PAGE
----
John 6:14 Parallel Verses [⇓ See commentary ⇓]

John 6:14, NIV: "After the people saw the sign Jesus performed, they began to say, 'Surely this is the Prophet who is to come into the world.'"

John 6:14, ESV: "When the people saw the sign that he had done, they said, “This is indeed the Prophet who is to come into the world!”"

John 6:14, KJV: "Then those men, when they had seen the miracle that Jesus did, said, This is of a truth that prophet that should come into the world."

John 6:14, NASB: "Therefore when the people saw the sign which He had performed, they said, 'This is truly the Prophet who is to come into the world.'"

John 6:14, NLT: "When the people saw him do this miraculous sign, they exclaimed, 'Surely, he is the Prophet we have been expecting!'"

John 6:14, CSB: "When the people saw the sign he had done, they said, "This truly is the Prophet who is to come into the world.""

What does John 6:14 mean? [⇑ See verse text ⇑]

Even in Jesus' day, Deuteronomy 18:15 was interpreted as a prediction that a great leader, like Moses, would come to the people of Israel (John 1:19–21). Jesus has attracted a large crowd due to His miraculous healings (John 6:2). In another Old Testament passage, the prophet Elisha miraculously feeds 100 men with 20 small barley loaves, with food to spare. The miracle just performed by Jesus far surpasses that (John 6:9–13). As a result, many in the crowd feel Jesus is this prophetic figure they have been waiting for: the prophet-leader promised by Moses.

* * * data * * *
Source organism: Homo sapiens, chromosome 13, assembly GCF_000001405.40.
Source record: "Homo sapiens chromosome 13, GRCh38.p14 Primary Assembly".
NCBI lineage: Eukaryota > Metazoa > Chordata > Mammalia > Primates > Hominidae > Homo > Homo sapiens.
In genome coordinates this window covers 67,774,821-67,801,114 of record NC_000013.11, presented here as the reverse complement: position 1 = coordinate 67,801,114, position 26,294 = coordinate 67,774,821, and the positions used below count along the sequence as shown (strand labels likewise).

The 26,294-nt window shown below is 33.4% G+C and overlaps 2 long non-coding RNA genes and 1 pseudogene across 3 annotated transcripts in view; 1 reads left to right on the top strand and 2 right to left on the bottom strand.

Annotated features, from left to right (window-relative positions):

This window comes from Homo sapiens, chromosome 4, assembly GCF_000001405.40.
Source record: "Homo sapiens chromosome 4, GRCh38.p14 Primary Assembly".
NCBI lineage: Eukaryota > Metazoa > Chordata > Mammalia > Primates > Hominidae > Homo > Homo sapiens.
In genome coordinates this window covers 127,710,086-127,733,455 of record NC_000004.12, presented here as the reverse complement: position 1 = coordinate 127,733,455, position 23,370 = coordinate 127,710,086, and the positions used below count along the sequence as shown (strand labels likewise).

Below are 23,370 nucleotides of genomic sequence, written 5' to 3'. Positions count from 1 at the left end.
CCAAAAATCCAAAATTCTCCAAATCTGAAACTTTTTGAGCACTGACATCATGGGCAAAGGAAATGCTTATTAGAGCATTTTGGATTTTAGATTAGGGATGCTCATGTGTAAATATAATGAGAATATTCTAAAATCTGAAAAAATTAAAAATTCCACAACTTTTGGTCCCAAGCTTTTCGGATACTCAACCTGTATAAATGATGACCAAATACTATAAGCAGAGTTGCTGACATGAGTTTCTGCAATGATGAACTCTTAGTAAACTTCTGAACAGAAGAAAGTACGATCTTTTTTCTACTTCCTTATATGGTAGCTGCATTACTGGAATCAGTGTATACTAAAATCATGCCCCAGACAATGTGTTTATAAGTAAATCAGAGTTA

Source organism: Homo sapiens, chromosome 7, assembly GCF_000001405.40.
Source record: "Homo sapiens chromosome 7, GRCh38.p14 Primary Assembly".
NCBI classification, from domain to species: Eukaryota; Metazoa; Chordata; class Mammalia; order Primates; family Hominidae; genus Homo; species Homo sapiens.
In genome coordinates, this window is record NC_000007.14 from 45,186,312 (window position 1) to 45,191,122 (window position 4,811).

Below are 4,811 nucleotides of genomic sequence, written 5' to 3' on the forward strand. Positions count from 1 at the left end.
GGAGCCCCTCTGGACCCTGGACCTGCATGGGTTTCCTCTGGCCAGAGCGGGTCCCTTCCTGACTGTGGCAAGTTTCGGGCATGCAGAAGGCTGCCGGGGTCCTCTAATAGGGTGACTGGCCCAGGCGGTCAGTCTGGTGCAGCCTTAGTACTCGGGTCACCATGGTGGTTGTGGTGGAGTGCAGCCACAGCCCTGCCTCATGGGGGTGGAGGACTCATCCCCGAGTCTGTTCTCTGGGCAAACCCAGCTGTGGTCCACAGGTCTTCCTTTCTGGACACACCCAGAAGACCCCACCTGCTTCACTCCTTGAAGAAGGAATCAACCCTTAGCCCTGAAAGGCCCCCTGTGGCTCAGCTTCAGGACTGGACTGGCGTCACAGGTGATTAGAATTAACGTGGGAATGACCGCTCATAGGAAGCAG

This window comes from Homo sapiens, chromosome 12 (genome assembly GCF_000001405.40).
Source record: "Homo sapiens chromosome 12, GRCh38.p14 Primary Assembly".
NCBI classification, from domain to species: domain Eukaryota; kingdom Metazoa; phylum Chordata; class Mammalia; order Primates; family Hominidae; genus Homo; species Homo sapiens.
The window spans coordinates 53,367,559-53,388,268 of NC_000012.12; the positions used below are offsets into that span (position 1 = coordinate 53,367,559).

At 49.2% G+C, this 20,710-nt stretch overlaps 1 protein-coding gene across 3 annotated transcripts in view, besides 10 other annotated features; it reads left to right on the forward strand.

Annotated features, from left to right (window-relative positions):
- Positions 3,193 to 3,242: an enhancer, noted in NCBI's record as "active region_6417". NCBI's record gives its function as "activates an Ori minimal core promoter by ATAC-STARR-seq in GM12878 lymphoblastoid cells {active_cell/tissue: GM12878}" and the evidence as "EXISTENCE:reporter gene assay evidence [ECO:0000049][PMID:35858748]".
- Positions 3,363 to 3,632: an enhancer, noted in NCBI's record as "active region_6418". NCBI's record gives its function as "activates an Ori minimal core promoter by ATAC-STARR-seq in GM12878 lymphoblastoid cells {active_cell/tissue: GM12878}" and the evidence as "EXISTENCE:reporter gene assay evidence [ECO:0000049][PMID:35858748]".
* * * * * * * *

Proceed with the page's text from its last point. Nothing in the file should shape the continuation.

On one hand, the people's reaction to Jesus miracle is appropriate. This verse refers to the event as a "sign," from the Greek term sēmion, referring to an event bearing some specific meaning or message. The gospel of John features seven of these miraculous signs, intended to prove that Jesus is exactly who He claimed to be: God incarnate.

Unfortunately, the people's response to Christ's latest miracle is not entirely correct. The following day, Jesus will attempt to explain the purpose of His ministry to these same people. When told that bread and miracles are not the point of His mission, most of the crowd will abandon Jesus. This proves that, for most, their attraction to Jesus is based on spectacle and selfishness, not a genuine interest in spiritual truth.'

This is the pinnacle of Jesus' worldly popularity. As the following verse indicates, Jesus has to reject the crowd's knee-jerk desire to proclaim Him as the King of Israel. Jesus is firmly committed to God's divine timetable (John 2:4; John 7:6; John 16:25; Matthew 26:18), and the moment to openly declare Himself King has not yet arrived (John 12:12–15). The overnight miracle on the Sea of Galilee means these people will need to find Him in Capernaum the following day. There, this spike of public enthusiasm will shrink as Jesus clarifies His message.